Cult Members In Custody

Cult Members In Custody
February 1st, 2007  
Team Infidel

Topic: Cult Members In Custody

Cult Members In Custody
Miami Herald
February 1, 2007
While hundreds of cult members were being detained, the religious group in Iraq remained a mystery.
By Qassim Zein and Leila Fadel, McClatchy News Service
NAJAF, Iraq - Iraqi police on Wednesday detained hundreds of people suspected of being linked to the Soldiers of Heaven religious cult as burials began for the 350 cult members who were killed by U.S. and Iraqi troops in a bizarre battle on Sunday.
But the cult remained shrouded in mystery, and authorities struggled to explain its connections and the origin of $10 million found on the cult's farms a few miles north of Najaf, a Shiite holy city.
About 600 townspeople were detained Wednesday, in addition to the 590 held since Tuesday, but it was unclear what charges, if any, would be filed against them.
The dead from Sunday's shootout included an unidentified British citizen who was a barber for cult leader Thiya Abdul Zahra Kathum al Qarawi, according to a spokesman for the governor of Najaf. Little is known about Qarawi, who claimed to be the earthly representative of the ''Hidden Imam,'' the last of 12 Shiite saints who disappeared in the ninth century, according to Shiite theology. Police said Wednesday that he came from Diwaniyah, a city that is halfway between Baghdad and Basra.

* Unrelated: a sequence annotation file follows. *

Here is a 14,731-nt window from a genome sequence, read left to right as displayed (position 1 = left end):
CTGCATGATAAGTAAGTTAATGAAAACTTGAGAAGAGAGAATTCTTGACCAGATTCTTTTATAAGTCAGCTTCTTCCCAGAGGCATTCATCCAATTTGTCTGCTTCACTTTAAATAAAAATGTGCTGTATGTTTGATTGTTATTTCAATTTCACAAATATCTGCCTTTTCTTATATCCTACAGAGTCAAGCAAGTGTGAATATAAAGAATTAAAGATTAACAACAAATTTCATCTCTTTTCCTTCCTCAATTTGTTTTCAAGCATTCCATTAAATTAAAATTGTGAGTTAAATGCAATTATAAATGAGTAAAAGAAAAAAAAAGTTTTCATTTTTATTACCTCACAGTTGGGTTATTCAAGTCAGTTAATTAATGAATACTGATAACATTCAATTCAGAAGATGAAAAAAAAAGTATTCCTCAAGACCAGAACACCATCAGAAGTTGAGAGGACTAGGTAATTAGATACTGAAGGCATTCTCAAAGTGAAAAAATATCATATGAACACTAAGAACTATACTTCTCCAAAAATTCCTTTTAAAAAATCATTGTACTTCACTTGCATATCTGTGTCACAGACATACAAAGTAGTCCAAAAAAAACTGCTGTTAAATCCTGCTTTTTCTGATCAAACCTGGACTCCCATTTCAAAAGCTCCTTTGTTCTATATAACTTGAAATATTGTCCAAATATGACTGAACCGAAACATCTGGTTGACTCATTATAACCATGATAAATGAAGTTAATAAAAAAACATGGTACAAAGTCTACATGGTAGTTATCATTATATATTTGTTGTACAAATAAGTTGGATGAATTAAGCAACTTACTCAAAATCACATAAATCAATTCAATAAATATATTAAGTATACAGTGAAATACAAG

The majority of Shiites believe that the hidden imam, the earthly representative of the Mahdi, or savior, will return to earth with Jesus before Judgment Day. The cult appeared to have decided that Judgment Day was about to occur. To hasten the return of the Mahdi, the cult believed that it needed to assassinate the Shiite supreme religious leadership in Najaf, including Grand Ayatollah Ali al Sistani.
Local authorities in Najaf became aware of a possible plot early in January, when Iraqi men who were apparently linked with the cult passed out a 400-page book titled Judge of Heaven to worshipers entering the Shiite shrine in Najaf. The book, which authorities quickly banned, referred to the Shiite religious leadership as infidels and called for their murder. It also said that the Mahdi would come from Kufa, where the Soldiers of Heaven had their farm compound.
Ahmed Diabel, the spokesman for the governor of Najaf, said Wednesday that the cult gunmen, some of whom committed suicide, had been ''hired by al Qaeda'' to destabilize Najaf when Shiites commemorate the killing of the revered Shiite saint Hussein on the last day of the Ashura festival.

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